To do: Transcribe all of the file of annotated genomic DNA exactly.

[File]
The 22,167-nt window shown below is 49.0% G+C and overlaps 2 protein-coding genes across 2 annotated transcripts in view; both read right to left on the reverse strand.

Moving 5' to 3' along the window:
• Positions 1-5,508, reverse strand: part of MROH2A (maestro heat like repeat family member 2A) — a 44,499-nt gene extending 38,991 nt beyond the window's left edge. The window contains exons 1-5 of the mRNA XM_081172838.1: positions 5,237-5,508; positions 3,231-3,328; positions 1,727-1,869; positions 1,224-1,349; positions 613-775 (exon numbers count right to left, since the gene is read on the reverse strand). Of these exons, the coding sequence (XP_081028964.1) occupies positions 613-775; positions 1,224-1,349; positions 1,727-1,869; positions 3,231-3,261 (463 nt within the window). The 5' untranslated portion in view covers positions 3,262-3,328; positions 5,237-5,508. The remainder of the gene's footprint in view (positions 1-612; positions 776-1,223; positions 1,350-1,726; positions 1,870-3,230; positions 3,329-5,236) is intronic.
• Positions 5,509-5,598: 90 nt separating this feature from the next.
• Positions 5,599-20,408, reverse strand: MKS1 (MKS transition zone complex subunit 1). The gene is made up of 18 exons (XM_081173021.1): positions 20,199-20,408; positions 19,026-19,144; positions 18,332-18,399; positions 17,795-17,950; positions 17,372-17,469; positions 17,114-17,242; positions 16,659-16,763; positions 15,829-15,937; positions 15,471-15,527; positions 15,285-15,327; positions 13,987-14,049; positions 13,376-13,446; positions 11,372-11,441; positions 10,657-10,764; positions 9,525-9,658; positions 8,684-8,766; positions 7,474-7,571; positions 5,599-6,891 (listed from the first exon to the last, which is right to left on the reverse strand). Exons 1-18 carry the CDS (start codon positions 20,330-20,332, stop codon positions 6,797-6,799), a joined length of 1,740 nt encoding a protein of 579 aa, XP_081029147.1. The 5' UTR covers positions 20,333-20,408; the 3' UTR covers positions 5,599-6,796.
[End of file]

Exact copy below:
The 22,167-nt window shown below is 49.0% G+C and overlaps 2 protein-coding genes across 2 annotated transcripts in view; both read right to left on the reverse strand.

Moving 5' to 3' along the window:
• Positions 1-5,508, reverse strand: part of MROH2A (maestro heat like repeat family member 2A) — a 44,499-nt gene extending 38,991 nt beyond the window's left edge. The window contains exons 1-5 of the mRNA XM_081172838.1: positions 5,237-5,508; positions 3,231-3,328; positions 1,727-1,869; positions 1,224-1,349; positions 613-775 (exon numbers count right to left, since the gene is read on the reverse strand). Of these exons, the coding sequence (XP_081028964.1) occupies positions 613-775; positions 1,224-1,349; positions 1,727-1,869; positions 3,231-3,261 (463 nt within the window). The 5' untranslated portion in view covers positions 3,262-3,328; positions 5,237-5,508. The remainder of the gene's footprint in view (positions 1-612; positions 776-1,223; positions 1,350-1,726; positions 1,870-3,230; positions 3,329-5,236) is intronic.
• Positions 5,509-5,598: 90 nt separating this feature from the next.
• Positions 5,599-20,408, reverse strand: MKS1 (MKS transition zone complex subunit 1). The gene is made up of 18 exons (XM_081173021.1): positions 20,199-20,408; positions 19,026-19,144; positions 18,332-18,399; positions 17,795-17,950; positions 17,372-17,469; positions 17,114-17,242; positions 16,659-16,763; positions 15,829-15,937; positions 15,471-15,527; positions 15,285-15,327; positions 13,987-14,049; positions 13,376-13,446; positions 11,372-11,441; positions 10,657-10,764; positions 9,525-9,658; positions 8,684-8,766; positions 7,474-7,571; positions 5,599-6,891 (listed from the first exon to the last, which is right to left on the reverse strand). Exons 1-18 carry the CDS (start codon positions 20,330-20,332, stop codon positions 6,797-6,799), a joined length of 1,740 nt encoding a protein of 579 aa, XP_081029147.1. The 5' UTR covers positions 20,333-20,408; the 3' UTR covers positions 5,599-6,796.